Spectro-photometry of Phobos simulants: I. Detectability of Hydrated Minerals and Organic Bands

By Keith Cowing
Status Report
May 7, 2024
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Spectro-photometry of Phobos simulants: I. Detectability of Hydrated Minerals and Organic Bands
Mosaic of optical images of the surfaces of the two Phobos simulants (UTPS and OPPS) that were investigated, as well as the endmembers of the OPPS. The bright spots visible in OPPS correspond to those in DECS-19. DECS-19 grains tend to have large facets and diffuse light in specular reflection, resulting in bright spots. Each scale bar represents 1 mm. Grains morphology and size were investigated using SEM images. — astro-ph.EP

Previous observations of Phobos and Deimos, the moons of Mars, have improved our understanding of these small bodies. However, their formation and composition remain poorly constrained.

Physical and spectral properties suggest that Phobos may be a weakly thermal-altered captured asteroid but the dynamical properties of the martian system suggest a formation by giant collision similar to the Earth moon. In 2027, the JAXA’s MMX mission aims to address these outstanding questions.

We undertook measurements with a new simulant called OPPS (Observatory of Paris Phobos Simulant) which closely matches Phobos spectra in the visible to the mid-infrared range. The simulant was synthesized using a mixture of olivine, saponite, anthracite, and coal. Since observation geometry is a crucial aspect of planetary surface remote sensing exploration, we evaluated the parameters obtained by modeling the phase curves — obtained through laboratory measurements — of two different Phobos simulants (UTPS-TB and OPPS) using Hapke IMSA model. Our results show that the photometric properties of Phobos simulants are not fully consistent with those of Tagish Lake, Allende, or the NWA 4766 shergottite.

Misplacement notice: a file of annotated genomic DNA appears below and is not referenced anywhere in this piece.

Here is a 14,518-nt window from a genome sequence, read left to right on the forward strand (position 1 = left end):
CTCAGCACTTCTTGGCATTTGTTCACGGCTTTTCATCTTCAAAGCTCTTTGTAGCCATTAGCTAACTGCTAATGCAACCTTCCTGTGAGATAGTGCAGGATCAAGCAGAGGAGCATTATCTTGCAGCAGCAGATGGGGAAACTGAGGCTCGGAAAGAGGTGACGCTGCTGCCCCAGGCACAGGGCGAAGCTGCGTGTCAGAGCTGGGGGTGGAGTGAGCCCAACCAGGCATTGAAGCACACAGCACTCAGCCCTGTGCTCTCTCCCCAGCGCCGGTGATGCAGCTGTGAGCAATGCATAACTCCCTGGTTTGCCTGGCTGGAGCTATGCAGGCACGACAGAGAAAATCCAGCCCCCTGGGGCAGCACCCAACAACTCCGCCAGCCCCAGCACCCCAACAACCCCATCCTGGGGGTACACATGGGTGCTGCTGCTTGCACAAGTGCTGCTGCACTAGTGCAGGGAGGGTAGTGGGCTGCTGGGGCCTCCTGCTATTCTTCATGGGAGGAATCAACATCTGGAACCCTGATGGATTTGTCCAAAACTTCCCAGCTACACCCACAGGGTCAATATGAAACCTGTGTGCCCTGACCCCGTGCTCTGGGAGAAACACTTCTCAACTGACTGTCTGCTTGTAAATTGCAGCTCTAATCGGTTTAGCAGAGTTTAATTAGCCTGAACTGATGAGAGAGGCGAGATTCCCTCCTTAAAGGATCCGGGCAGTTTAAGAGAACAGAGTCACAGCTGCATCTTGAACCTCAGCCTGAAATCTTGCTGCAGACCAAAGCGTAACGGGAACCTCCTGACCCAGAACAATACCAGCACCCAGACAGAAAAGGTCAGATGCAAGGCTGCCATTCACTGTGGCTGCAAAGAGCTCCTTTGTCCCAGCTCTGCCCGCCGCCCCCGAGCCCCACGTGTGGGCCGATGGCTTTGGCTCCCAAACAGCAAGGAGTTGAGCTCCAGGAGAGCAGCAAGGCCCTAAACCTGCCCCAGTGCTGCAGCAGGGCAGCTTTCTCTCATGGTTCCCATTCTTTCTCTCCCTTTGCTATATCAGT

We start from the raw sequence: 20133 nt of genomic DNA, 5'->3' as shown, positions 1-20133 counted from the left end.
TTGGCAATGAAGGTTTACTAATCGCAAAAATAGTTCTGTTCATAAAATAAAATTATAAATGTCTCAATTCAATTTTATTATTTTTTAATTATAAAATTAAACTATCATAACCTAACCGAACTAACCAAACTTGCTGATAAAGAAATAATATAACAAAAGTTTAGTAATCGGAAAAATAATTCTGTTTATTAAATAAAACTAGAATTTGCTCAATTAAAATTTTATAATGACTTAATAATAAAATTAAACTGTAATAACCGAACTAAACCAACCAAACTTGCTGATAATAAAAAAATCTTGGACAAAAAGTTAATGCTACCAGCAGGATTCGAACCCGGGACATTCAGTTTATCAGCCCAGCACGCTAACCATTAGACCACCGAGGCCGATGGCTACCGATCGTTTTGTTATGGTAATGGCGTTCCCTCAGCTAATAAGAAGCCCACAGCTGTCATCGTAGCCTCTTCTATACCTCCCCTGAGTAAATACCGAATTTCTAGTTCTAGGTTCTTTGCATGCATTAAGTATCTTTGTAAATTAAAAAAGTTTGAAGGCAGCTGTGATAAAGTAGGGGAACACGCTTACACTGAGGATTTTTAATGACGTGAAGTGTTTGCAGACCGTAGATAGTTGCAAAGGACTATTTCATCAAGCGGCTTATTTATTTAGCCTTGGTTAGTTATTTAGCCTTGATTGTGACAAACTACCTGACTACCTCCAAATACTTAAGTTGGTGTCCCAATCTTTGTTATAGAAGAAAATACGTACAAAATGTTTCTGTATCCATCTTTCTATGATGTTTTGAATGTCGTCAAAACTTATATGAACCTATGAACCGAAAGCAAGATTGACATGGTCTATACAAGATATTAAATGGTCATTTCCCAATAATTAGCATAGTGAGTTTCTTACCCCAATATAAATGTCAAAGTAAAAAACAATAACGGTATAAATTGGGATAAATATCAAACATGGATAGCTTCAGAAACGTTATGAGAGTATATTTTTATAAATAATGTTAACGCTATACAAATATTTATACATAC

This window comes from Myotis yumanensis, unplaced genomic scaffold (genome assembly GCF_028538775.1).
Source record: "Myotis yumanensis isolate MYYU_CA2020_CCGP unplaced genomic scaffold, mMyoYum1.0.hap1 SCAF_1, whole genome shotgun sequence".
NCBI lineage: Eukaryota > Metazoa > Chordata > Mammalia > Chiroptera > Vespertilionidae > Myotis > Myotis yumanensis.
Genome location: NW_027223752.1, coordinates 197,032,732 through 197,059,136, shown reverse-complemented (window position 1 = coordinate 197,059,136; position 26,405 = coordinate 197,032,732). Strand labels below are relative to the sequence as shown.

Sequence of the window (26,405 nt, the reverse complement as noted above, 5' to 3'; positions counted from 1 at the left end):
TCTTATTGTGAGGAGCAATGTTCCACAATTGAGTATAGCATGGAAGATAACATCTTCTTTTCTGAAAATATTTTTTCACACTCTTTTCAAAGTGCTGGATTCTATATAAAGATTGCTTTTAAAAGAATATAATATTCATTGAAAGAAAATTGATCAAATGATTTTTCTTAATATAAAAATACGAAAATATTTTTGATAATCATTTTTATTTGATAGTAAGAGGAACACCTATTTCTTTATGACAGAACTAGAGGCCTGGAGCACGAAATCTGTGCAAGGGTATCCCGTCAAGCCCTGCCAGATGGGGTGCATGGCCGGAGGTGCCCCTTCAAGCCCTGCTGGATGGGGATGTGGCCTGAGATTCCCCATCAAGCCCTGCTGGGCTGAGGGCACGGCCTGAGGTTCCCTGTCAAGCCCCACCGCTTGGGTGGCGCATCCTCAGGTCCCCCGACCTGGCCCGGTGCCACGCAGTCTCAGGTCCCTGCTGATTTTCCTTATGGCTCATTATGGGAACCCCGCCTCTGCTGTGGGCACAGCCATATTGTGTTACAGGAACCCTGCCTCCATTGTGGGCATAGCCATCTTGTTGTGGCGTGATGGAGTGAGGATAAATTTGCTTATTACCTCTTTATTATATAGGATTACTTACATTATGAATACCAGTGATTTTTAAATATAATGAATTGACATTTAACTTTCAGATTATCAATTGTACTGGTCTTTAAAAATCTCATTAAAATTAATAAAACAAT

We also investigated the detection of volatiles/organic compounds and hydrated minerals, as the presence of such components is expected on Phobos in the hypothesis of a captured primitive asteroid. The results indicate that a significant amount of organic compounds is required for the detection of C-H bands at 3.4 μm.

In contrast, the 2.7 μm absorption band, due to hydrated minerals, is much deeper and easier to detect than C-H organic features at the same concentration levels. Posing limits on detectability of some possible key components of Phobos surface will be pivotal to prepare and interpret future observations of the MIRS spectrometer onboard MMX mission.

Antonin Wargnier, Thomas Gautier, Alain Doressoundiram, Giovanni Poggiali, Pierre Beck, Olivier Poch, Eric Quirico, Tomoki Nakamura, Hideaki Miyamoto, Shingo Kameda, Pedro H. Hasselmann, Nathalie Ruscassier, Arnaud Buch, Sonia Fornasier, Maria Antonietta Barucci

Comments: 58 pages, 19 figures, submitted to Icarus
Subjects: Earth and Planetary Astrophysics (astro-ph.EP)
Cite as: arXiv:2405.02999 [astro-ph.EP] (or arXiv:2405.02999v1 [astro-ph.EP] for this version)
Submission history
From: Antonin Wargnier
[v1] Sun, 5 May 2024 17:06:05 UTC (24,764 KB)

Explorers Club Fellow, ex-NASA Space Station Payload manager/space biologist, Away Teams, Journalist, Lapsed climber, Synaesthete, Na’Vi-Jedi-Freman-Buddhist-mix, ASL, Devon Island and Everest Base Camp veteran, (he/him) 🖖🏻